February 11: You Aughta Know This Week

This week: #HandsOffMyADA, making positive change, autism meltdown videos, and the ongoing public debate about the #MeToo movement.

This Week in Disability

From Rooted In Rights:

Congress is about to vote on H.R. 620 – a bill designed to weaken the Americans with Disabilities Act (ADA).

Your representative in Congress needs to know that they can’t get away with watering down the most powerful civil rights legislation of the last 30 years.

Visit rootedinrights.org/HandsOffMyADA to print out the sign and use the hashtag #HandsOffMyADA to share your story about what you can do because of the ADA. Justice delayed is justice denied.

#HR620 #StopHR620 #ADA #PublicAccommodations #Accommodations

This Week in ADHD

This story from The Silent Wave really made an impression on me because I was recently forced to do much the same thing with similar challenges.

I’m back in the gym groove but the eating more (I have very limited options in terms of food I can eat, long story) part has been so tricky. Yesterday, my pre-cooked (and only three minutes to microwave) meals arrived. I am trying them and working with my picky palate and severe food restrictions and hoping these will work for both me and my husband.

Change is hard when both partners need to change. We finally realized despite great intentions, meals weren’t cooking themselves and we were not our best selves while hangry.

This Week in Autism

The story of the weekend in my view is the latest unnecessary autistic meltdown video (link to story by Neurodivergent Rebel, not video).

On one hand, I understand from the parents’ point of view, their daughter should be able to attend school and access services. It sounds like they are going through a tough time given that the husband in this story needs surgery and is unable to have it. They probably aren’t getting much sleep since one of them must be up 24/7. They both cop to being depressed. So their judgment may not be at its high point. In fact, they are probably at the end of their rope.

But from the neurodivergent/ADHD point of view, what in the world are they thinking? Just write a post describing your situation. The video was so wholly unnecessary. And now that this ploy seems to have paid off, it’s only reinforcing their decision.

Things like this are so upsetting. I can’t imagine if my parents had the choice to post one of my childhood tantrums on social media, let alone an autistic meltdown. That is so private. This girl is a child. This could follow her through her whole life. People on social media carefully curate what they show to the world, and it is only the sizzle reel. Being “authentic” is fine if you make the choice to show the warts in your own life. But please, let’s all respect our kids’ privacy.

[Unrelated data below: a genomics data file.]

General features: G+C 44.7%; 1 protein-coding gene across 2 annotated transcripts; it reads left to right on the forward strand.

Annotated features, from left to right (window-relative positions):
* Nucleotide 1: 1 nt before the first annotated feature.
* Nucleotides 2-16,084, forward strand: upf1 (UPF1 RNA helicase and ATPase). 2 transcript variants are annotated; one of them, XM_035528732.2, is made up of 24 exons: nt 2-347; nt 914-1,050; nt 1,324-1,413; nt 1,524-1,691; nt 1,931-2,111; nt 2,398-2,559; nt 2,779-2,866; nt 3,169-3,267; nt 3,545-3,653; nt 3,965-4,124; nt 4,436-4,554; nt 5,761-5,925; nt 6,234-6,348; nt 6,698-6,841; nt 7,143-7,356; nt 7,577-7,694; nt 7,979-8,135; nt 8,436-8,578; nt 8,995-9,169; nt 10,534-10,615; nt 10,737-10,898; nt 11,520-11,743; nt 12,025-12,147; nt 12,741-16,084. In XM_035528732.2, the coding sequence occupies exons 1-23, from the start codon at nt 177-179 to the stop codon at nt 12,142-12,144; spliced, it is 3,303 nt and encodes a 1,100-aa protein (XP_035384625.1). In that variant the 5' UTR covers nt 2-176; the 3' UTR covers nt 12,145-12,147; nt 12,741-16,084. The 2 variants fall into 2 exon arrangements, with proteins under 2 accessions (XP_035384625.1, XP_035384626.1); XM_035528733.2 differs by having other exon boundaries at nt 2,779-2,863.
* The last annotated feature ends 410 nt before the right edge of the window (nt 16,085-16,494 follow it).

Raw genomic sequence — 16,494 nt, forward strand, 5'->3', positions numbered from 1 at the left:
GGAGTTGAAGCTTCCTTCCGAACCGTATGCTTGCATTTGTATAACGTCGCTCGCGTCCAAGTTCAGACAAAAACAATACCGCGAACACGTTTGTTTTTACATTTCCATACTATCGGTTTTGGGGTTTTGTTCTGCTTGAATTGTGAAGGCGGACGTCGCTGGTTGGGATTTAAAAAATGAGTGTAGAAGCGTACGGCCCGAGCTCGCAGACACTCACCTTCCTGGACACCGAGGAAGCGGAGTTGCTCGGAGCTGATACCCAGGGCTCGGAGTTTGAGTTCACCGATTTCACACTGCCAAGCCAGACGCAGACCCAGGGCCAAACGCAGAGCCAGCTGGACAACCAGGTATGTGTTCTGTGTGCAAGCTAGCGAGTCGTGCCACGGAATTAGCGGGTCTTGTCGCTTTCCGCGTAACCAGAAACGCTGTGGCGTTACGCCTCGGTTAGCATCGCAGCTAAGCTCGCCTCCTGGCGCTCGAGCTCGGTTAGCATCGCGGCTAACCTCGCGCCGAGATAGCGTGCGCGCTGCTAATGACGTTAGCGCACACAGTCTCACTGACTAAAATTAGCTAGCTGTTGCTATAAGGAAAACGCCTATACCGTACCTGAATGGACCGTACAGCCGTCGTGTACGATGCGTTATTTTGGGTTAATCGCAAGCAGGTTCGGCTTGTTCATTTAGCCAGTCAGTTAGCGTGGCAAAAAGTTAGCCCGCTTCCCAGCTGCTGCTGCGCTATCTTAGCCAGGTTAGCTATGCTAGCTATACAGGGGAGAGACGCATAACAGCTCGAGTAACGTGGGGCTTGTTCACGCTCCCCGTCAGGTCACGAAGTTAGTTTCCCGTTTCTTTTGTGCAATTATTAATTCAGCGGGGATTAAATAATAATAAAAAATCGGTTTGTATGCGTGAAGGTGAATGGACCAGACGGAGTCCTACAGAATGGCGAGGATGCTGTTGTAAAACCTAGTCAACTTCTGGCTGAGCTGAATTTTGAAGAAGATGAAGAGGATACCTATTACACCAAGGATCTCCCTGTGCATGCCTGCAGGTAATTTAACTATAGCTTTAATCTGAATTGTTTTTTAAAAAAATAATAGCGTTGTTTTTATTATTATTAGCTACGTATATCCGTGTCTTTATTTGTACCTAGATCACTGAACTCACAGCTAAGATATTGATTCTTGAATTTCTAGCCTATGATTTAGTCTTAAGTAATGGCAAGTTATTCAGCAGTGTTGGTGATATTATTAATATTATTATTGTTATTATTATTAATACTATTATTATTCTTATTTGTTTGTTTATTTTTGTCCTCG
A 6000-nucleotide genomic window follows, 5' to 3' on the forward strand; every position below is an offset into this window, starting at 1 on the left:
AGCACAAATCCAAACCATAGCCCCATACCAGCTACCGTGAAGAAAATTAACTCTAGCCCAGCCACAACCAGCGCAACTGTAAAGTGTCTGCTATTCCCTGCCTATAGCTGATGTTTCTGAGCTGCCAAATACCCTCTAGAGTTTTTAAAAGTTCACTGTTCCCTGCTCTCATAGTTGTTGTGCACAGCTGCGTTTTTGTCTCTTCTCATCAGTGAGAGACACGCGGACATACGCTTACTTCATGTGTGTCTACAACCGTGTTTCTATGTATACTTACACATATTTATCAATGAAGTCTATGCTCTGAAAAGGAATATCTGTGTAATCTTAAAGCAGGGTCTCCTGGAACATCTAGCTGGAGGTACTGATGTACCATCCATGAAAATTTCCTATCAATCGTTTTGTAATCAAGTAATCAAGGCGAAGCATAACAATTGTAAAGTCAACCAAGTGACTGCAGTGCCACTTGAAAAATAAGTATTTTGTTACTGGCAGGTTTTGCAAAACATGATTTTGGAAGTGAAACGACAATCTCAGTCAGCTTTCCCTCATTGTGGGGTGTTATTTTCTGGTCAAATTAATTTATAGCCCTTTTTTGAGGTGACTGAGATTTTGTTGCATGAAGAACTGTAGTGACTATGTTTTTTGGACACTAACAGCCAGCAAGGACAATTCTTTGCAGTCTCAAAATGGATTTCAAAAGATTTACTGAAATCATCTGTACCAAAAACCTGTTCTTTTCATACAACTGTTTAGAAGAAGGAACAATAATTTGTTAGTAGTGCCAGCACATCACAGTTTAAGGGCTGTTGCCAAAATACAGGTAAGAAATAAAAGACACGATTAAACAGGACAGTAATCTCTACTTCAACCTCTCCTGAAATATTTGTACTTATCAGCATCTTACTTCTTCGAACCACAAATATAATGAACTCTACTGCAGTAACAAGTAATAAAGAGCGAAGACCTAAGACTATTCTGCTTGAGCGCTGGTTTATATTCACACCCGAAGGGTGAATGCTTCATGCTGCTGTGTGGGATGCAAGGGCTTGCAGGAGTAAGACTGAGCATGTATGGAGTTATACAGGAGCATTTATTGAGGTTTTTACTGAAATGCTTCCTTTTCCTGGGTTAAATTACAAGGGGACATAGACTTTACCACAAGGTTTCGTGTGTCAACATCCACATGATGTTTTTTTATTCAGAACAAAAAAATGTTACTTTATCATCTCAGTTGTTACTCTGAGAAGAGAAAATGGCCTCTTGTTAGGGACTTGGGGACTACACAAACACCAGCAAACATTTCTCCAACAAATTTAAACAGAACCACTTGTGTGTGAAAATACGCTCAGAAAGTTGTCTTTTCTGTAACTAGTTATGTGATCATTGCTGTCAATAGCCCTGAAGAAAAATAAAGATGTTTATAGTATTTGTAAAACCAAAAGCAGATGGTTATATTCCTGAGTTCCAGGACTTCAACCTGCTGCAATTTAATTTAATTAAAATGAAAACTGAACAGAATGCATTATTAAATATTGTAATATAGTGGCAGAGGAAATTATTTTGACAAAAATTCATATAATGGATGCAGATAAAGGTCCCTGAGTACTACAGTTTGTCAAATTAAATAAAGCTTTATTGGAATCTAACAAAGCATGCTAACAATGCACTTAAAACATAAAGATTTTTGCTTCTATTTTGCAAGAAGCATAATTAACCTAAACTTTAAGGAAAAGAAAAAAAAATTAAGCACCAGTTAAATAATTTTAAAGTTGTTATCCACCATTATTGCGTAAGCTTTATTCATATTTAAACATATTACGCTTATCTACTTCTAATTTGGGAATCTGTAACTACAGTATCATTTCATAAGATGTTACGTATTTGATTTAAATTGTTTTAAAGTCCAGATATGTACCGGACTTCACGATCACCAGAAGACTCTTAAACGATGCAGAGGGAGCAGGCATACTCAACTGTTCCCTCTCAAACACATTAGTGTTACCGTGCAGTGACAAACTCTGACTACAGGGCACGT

Society is having a long overdue conversation about consent lately, focusing rightly on a woman giving consent for physical intimacy. But this situation, where a child has not given and is probably too young to give consent, should be part of the larger conversation.

This Week in Women

Excellent Rebecca Traister article: No One is Silencing Katie Roiphe.

What Roiphe is doing here is a tic of the powerful, the one that Tortorici has noted coming from men: mistaking the right to speech for the right to unquestioned authority. Roiphe’s friends may be whispering to her that they have qualms about #MeToo and are too scared to voice them without fear of angry retort. But that’s simply not the same as being unable to speak; it’s electing not to enter the fray, not to risk facing challenge or disagreement, not to start a fight they might not win.

Inside the article, Traister links to a number of great articles, some of which I will share below. See the whole list of links in Traister’s article. Every single one is a must-read.

Roxane Gay: Dear Men, It’s You Too.

What this reasoning does not grapple with — and it is a perennial rejoinder to discussions of sexual assault and women’s vulnerability — is that no one escapes unwanted male attention because they don’t meet certain beauty standards or because they don’t dress a certain way. They escape because they are lucky.

As the list circulated, there was a lot of hand-wringing about libel and the ethics of anonymous disclosure. There was so much concern for the “good men,” who, I guess we’re supposed to believe, would be harmed by the mere existence of an accounting of alleged bad men. There was concern that the “milder” infractions would be conflated with the more serious ones, as if women lack the capacity for critical thinking and discernment about behaviors that are or are not appropriate in professional contexts. More energy was spent worrying about how men were affected than worrying about the pain women have suffered. Women were not trusted to create a tangible artifact of their experiences so that they might have more to rely upon than the whisper networks women have long cultivated to warn one another about the bad men they encounter.